Compagnie de Saint-Gobain has agreed to sell its Saint Gobain Terreal to a financial company controlled by the Carlyle Investment Fund. Terreal, a terra cotta and brick manufacturer, is a major player in the French tile market. The Terreal Group was establishjed with the merger of Guiraud, Tuiles Lambert, and Tuiles de Briques de France. The group totaled 328 million euro sales in 2002. Terreal operates in Italy under its San Marso Laterizi brand, in Spain through Saint-Gobain Terreal Espana (formerly Ceramica del Ter), in the United States through Ludowici, and in Malaysia.

The company has more than 2,000 employees at 22 tile and brick production sites, including more than 1,500 employees at 14 sites in France. Saint-Gobain’s choice of Carlyle to support Terreal will enable Terreal to ensure longterm development without the need for funding from the Saint-Gobain Group.


Laticrete International, the largest employer in Bethany, Connecticut, supported that community’s annual 5K Road Race and Fun Run sponsored by the Parks and Recreation Department. This year’s race attracted nearly 100 adult runners and 17 youth participants. Race proceeds were earmarked for the construction of a community playground in Bethany. “It’s events like this that bring out the true community spirit in everyone,” said Kathleen Scranton, Marketing Manager at Laticrete International. “We’re pleased to participate in local events.”


Tile Partners for Humanity (TPFH), a nonprofit partnership between the tile industry and Habitat for Humanity International (HFHI), recently announced the formation of its board of directors.

TPFH provides donated tile products, installation labor and other support to HFHI, an international nonprofit working to eliminate substandard housing around the world. Industry partners have participated in large- and small-scale projects with HFHI, including the Jimmy Carter Work Project in LaGrange and Valdosta, Ga., in June 2003 and a number of single-home projects across the country.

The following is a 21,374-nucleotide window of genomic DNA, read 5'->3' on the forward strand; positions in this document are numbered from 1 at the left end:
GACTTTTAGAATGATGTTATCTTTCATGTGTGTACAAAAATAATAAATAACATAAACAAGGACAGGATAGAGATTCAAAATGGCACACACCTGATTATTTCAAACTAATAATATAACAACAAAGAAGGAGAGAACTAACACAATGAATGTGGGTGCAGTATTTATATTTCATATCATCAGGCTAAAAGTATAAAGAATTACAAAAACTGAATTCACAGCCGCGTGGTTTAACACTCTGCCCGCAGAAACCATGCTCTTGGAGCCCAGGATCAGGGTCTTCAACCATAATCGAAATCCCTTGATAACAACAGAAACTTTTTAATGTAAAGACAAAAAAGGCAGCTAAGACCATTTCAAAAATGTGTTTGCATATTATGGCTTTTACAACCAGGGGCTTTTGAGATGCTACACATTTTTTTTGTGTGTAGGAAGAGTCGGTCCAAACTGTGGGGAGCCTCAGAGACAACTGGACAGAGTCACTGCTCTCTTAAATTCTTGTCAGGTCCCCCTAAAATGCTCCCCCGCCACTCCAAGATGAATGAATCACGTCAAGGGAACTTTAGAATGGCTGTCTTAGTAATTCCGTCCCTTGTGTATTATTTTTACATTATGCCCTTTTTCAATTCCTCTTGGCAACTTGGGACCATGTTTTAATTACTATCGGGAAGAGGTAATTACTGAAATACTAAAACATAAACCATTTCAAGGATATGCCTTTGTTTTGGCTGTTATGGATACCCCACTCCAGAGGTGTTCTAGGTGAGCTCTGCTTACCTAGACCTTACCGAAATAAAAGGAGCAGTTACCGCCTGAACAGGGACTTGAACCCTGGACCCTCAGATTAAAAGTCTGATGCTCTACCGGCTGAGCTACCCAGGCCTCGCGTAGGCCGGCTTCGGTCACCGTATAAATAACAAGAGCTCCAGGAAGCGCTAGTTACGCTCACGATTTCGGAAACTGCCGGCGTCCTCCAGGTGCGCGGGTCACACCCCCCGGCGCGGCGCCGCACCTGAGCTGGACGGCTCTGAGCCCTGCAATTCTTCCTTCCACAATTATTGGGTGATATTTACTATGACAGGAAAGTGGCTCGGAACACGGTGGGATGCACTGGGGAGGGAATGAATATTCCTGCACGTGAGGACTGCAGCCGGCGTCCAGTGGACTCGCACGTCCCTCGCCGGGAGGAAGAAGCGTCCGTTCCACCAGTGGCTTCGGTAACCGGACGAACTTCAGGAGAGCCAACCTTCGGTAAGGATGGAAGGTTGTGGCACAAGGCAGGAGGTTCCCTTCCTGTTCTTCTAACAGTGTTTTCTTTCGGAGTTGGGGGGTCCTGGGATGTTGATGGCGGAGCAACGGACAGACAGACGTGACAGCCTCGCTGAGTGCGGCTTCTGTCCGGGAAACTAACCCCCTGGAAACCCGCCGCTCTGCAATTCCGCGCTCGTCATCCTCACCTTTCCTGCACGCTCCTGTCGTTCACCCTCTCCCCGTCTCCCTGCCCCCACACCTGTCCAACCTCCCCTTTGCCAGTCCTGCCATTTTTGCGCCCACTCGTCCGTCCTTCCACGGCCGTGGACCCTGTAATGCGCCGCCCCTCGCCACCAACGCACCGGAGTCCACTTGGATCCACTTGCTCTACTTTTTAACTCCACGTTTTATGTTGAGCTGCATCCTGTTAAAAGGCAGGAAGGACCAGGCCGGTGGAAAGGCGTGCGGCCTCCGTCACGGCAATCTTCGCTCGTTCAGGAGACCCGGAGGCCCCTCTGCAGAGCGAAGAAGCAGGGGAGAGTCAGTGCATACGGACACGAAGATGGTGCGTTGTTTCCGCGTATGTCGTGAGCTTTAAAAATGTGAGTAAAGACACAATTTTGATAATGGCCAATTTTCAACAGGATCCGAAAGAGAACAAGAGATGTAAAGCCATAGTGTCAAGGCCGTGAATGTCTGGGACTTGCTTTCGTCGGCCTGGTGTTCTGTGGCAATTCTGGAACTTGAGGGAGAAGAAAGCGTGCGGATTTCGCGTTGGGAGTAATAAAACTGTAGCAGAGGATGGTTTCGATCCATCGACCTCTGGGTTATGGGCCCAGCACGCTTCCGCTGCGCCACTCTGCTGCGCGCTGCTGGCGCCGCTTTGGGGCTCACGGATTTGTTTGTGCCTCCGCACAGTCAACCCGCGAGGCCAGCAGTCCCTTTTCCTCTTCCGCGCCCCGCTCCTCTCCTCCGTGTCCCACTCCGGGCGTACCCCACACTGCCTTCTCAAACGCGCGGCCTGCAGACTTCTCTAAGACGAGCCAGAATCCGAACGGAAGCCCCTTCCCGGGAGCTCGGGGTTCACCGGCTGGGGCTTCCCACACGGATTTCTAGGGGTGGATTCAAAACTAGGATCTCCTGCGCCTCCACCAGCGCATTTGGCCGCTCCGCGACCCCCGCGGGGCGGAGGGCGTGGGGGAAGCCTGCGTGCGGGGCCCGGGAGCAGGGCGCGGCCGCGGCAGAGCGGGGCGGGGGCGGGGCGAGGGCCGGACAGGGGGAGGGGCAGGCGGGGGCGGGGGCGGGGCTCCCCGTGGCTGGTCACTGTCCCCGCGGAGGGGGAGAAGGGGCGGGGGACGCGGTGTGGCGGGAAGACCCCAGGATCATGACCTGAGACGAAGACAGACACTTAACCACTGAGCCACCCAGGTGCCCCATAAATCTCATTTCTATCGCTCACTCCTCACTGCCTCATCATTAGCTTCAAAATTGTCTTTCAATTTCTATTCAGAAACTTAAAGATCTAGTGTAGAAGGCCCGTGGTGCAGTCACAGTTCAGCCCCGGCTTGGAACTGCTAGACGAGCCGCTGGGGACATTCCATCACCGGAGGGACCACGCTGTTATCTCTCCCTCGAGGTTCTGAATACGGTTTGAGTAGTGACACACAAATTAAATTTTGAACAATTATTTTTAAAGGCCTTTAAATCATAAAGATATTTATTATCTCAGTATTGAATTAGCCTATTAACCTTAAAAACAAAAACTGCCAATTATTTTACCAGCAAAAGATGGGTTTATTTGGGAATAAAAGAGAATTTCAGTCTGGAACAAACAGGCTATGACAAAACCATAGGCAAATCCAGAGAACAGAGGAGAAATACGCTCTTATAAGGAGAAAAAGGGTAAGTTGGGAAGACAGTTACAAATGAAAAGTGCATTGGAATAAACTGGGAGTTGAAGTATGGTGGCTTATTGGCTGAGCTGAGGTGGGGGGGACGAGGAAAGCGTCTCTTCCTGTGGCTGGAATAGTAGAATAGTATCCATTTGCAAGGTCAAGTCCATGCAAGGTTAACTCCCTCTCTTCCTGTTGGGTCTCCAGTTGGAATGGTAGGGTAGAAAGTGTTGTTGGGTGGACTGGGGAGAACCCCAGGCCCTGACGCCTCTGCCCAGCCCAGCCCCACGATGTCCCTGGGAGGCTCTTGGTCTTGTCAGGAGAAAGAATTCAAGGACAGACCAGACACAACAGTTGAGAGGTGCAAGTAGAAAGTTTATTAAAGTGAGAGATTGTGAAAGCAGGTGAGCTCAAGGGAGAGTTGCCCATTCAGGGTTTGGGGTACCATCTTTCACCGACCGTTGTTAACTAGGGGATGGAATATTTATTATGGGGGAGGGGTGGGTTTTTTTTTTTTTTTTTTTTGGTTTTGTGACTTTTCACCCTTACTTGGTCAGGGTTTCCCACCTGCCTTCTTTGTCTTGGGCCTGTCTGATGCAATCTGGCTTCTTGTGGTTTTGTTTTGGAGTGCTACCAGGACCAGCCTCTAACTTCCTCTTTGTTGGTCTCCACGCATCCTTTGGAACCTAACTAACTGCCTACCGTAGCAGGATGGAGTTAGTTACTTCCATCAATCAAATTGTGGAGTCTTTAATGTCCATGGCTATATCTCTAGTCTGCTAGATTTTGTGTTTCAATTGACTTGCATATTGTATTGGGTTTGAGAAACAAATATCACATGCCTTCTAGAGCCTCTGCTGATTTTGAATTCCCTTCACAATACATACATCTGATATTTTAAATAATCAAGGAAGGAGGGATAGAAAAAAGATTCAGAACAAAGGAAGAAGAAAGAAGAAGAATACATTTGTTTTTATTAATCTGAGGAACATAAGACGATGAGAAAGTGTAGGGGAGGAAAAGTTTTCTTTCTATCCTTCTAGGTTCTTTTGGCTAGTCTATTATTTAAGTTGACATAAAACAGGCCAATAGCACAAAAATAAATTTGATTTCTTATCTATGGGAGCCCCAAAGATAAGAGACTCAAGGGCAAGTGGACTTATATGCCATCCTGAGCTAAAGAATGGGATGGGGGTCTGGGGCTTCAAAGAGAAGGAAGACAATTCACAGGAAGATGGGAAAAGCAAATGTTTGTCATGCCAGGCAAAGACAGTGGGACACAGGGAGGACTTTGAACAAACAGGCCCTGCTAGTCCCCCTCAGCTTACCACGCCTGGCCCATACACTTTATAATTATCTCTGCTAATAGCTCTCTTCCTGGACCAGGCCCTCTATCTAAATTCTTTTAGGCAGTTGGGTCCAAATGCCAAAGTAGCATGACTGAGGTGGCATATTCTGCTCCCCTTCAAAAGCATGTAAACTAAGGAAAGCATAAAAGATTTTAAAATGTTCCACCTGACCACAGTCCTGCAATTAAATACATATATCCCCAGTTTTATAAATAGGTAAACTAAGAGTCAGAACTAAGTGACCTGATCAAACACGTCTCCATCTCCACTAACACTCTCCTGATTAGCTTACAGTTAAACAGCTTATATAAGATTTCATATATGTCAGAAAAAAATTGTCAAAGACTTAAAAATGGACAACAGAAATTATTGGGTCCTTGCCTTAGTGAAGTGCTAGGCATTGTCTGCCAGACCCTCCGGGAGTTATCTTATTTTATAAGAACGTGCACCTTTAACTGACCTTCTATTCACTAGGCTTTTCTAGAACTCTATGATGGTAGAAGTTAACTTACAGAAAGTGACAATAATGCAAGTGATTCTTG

TPFH pledged, on behalf of the industry, to provide Habitat with $250,000 worth of materials and labor per year for a minimum pledge of $1,250,000 over five years.

The TPFH board includes Rick Church, Executive Director of the Ceramic Tile Distributors Association; Bob Daniels, President of the Board of the Ceramic Tile Education Foundation; Gray LaFortune, Executive Director of the Ceramic Tile Institute of America; Bart Bettiga, Executive Director of the National Tile Contractors Association; Curt Rapp, CEO of The Tile; and Eric Astrachan, Deputy Executive Director of the Tile Council of America.

Rapp, who co-founded TPFH with LaFortune, was elected to serve as chairman of the board. Bettiga will serve as vice chairman and Astrachan will serve as secretary/treasurer.

The board will work to raise awareness within the industry of TPFH and the value of participating in TPFH/Habitat projects. Members will also help solicit donations of materials, labor and funding for projects and continued operations.

“As chairman, I believe it’s important to acknowledge that our board is made up of a dynamic group of people within our industry, who, along with the organizations they represent, will represent our industry’s support for this notable cause,” Rapp said. “We are delighted they chose to become involved with TPFH and look forward to their participation in TPFH projects.”

Church recognized the role and contribution of CTDA in the organization. “CTDA has decided to participate on the board of TPFH for many reasons. Most importantly, though, is that it helps us achieve two missions: one, to work toward the elimination of poverty housing in the United States and two, to promote and grow the consumption of ceramic tile and related products in the United States. We look forward to seeing many smiling faces of new homeowners as they walk into their newly-tiled homes. We hope that some of those people will consider the tile industry as a professional career.”

TPFH solicits donations of tile, installation materials, installation labor, tile tools, tile cleaners, and other support for Habitat projects. Typically, TPFH provides floor tile for the kitchen/dining area, entryway, and bathrooms in a Habitat home. Partners have helped to tile 50 homes this year.

There are more than 1,700 active Habitat affiliates in North America with a singular goal to build 100,000 homes by 2005, and ceramic tile plays an important role in this initiative by providing simple, decent homes built with lasting quality. Habitat also builds in 89 countries worldwide. For more information on TPFH or the benefits of donating materials, please visit the website at


Coverings, the preeminent showcase for ceramic tile and natural stone floor coverings, is calling for entries to the 2004 Spectrum Awards honoring outstanding achievements in ceramic tile design. The $10,000 grand prize will be awarded at the opening General Session at Coverings 2004, slated to be held at the Orange County Convention Center in Orlando from March 23 – March 26, 2004.